Patients with metastatic RET fusion–positive non–small cell lung cancer experienced encouraging responses with selpercatinib.
Patients with metastatic RET fusion–positive non–small cell lung cancer (NSCLC) experienced favorable response rates following treatment with selpercatinib (Retevmo), according to data from the phase 1/2 LIBRETTO-001 trial (NCT03157128) presented during the 2022 European Lung Cancer Congress.1
Following treatment, the 247 patients who had previously received platinum chemotherapy experienced a confirmed objective response rate (ORR) of 61.1% (95% CI, 54.7%-67.2%). Among the 69 treatment-naïve patients, the confirmed ORR was 84.1% (95% CI, 73.3%-91.8%). In addition, the 26 patients with measurable central nervous system (CNS) at baseline achieved an ORR of 84.6%. Among this group, 22 patients experienced complete or partial response as their confirmed best response to treatment.
At a 20.3-month median follow-up, patients in the treatment-naïve population were found to have an estimated duration of response (DOR) of 20.2 months (55.2% censoring rate). In the pretreated population, at a median follow-up time of 21.2 months, the median DOR was 28.6 months (60.9%).
Furthermore, the agent is anticipated to elicit a median progression-free survival (PFS) in the treatment-naïve and pretreated populations of 22.0 months (53.6% censoring rate; median follow-up of 21.9 months) and 24.9 months (55.9% censoring rate; median follow-up of 24.7 months), respectively. Patients with measurable CNS disease experienced a median intracranial PFS of 19.4 months; however, these median estimated are not yet mature.
With a median follow-up of 20.3 months in the treatment-naïve population, the median duration of response (DOR) was estimated to be 20.2 months (55.2% censoring rate). At a median follow-up of 21.2 months in the platinum-pretreated population, the median DOR was estimated to be 28.6 months (60.9%).
The estimated median progression-free survival (PFS) in the treatment-naïve and pretreated populations were 22.0 months (53.6% censoring rate; median follow-up of 21.9 months) and 24.9 months (55.9% censoring rate; median follow-up of 24.7 months), respectively. In those with measurable CNS disease, the median intracranial PFS with selpercatinib was 19.4 months. However, the median estimates remain immature.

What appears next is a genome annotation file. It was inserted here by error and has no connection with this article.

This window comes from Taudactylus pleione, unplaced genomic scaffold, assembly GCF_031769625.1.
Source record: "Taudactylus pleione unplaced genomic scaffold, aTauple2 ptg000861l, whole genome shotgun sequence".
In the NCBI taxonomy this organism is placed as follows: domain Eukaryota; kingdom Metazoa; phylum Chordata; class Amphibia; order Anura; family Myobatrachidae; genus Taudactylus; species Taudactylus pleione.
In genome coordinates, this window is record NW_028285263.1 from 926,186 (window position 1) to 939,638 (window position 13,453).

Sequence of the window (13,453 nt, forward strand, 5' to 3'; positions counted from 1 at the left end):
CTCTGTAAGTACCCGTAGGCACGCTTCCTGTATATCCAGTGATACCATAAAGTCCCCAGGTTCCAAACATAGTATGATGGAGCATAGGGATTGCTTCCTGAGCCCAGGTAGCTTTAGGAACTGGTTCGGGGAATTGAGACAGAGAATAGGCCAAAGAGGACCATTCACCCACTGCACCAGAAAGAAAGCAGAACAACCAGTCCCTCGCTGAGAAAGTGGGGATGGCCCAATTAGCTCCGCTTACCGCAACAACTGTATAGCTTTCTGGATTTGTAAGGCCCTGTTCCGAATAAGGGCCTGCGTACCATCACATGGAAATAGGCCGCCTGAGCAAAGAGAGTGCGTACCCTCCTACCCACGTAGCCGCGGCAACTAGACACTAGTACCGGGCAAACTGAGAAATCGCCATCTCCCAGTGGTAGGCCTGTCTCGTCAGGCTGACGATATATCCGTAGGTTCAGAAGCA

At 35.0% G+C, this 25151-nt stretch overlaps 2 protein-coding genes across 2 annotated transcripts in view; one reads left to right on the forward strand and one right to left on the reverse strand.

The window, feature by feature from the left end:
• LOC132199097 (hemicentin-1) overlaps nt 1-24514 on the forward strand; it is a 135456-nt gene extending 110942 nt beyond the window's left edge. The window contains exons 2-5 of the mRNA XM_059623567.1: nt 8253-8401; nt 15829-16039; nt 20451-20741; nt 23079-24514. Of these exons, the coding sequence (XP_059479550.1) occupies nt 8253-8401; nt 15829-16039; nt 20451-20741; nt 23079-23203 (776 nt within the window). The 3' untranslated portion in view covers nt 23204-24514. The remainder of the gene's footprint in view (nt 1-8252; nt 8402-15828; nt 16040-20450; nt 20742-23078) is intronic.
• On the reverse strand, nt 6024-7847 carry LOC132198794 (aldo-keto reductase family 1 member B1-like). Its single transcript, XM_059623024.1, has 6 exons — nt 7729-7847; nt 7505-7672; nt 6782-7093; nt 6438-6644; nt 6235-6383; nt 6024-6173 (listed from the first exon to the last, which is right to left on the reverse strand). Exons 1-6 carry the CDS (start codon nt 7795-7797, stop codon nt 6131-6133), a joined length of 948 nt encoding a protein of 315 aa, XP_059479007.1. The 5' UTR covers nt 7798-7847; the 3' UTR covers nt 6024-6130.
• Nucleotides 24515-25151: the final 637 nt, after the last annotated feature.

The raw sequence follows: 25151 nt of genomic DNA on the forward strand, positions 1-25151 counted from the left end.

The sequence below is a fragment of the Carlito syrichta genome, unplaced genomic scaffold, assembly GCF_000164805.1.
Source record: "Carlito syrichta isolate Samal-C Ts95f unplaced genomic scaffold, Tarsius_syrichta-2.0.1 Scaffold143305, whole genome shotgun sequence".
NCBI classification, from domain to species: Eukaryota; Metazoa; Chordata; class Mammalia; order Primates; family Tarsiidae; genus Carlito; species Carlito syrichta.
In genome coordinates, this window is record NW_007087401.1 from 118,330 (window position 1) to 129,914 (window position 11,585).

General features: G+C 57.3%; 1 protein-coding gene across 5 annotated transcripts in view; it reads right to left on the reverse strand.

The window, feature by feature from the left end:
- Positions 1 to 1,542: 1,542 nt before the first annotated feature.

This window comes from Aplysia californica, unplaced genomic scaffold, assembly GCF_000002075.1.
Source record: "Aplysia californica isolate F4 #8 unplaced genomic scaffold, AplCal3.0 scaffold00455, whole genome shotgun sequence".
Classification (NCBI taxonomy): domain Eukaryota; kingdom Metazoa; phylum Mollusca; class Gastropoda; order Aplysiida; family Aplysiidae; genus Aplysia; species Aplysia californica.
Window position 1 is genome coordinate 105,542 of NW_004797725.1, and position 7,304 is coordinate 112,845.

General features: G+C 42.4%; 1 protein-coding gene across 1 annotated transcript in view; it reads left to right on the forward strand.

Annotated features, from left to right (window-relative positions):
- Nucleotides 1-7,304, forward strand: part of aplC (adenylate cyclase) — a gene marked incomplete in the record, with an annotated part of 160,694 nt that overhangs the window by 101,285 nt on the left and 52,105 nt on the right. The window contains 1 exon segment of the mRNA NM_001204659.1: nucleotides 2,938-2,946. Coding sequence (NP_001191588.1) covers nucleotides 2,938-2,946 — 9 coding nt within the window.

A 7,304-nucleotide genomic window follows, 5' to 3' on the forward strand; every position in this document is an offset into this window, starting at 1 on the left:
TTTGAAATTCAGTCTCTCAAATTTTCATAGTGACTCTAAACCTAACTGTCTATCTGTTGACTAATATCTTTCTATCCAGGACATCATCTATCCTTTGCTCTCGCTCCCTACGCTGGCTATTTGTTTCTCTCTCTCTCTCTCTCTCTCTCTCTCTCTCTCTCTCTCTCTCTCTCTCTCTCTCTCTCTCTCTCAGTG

“The LIBRETTO trial provides the largest set of clinical data for a RET inhibitor and these results continue to demonstrate evidence of meaningful clinical outcomes for patients with metastatic RET fusion–positive NSCLC treated with [selpercatinib], including those with difficult-to-treat brain metastases,” David Hyman, MD, chief medical officer of oncology at Eli Lilly and Company, stated in a press release.
In May 2020, the FDA granted an accelerated approval to selpercatinib for the treatment of patients with RET alteration–positive NSCLC, medullary thyroid cancer, and other thyroid cancers based on earlier data from LIBRETTO-001.2 The regulatory decision is contingent upon data from a confirmatory trial.
The multicenter phase 1/2 LIBRETTO-001 trial enrolled patients with a diagnosis of advanced or metastatic solid tumors harboring RET alterations.3 Patients needed to have an ECOG performance status ranging from 0 to 2, a QTc of ≤470 msec, and acceptable organ function. Notably, those with asymptomatic CNS metastases were allowed to participate.
A total of 355 patients were eligible for the efficacy analysis; of these patients, 247 patients were previously treated with at least 1 line of platinum chemotherapy and 69 were treatment naïve. Those who received prior treatment had received a median of 2 prior regimens (range, 1-15); 58% of these patients had received anti–PD-1/PD-L1 agents.
The primary end point of the trial was ORR per RECIST v1.1 criteria by independent review, and secondary end points included DOR, PFS, and safety.
The safety findings observed in the cohort proved to be consistent with what is known about selpercatinib. A total of 356 patients who had received at least 1 dose of the agent comprised the safety population. The adverse effects that were experienced by 25% or more of patients included dry mouth, diarrhea, hypertension, increased alanine/aspartate aminotransferase levels, peripheral edema, constipation, rash, headache, and fatigue.
Thirty four percent of patients needed to discontinue treatment with selpercatinib, with 10% doing so because of toxicity. Eleven of these cases were determined to be associated with the study agent.
“We are continuing to build on the robust body of evidence supporting [selpercatinib], including through an ongoing randomized phase 3 confirmatory study, with a planned readout in 2023,” Hyman added.
The phase 3 LIBRETTO-431 (NCT04194944), which is comparing the safety and efficacy of selpercatinib with standard treatment in patients with RET fusion–positive nonsquamous NSCLC that has spread to other parts of the body, is currently recruiting.4
This article was originally published on OncLive as “Selpercatinib Continues to Provide Clinically Meaningful Benefit in Advanced RET Fusion–Positive NSCLC”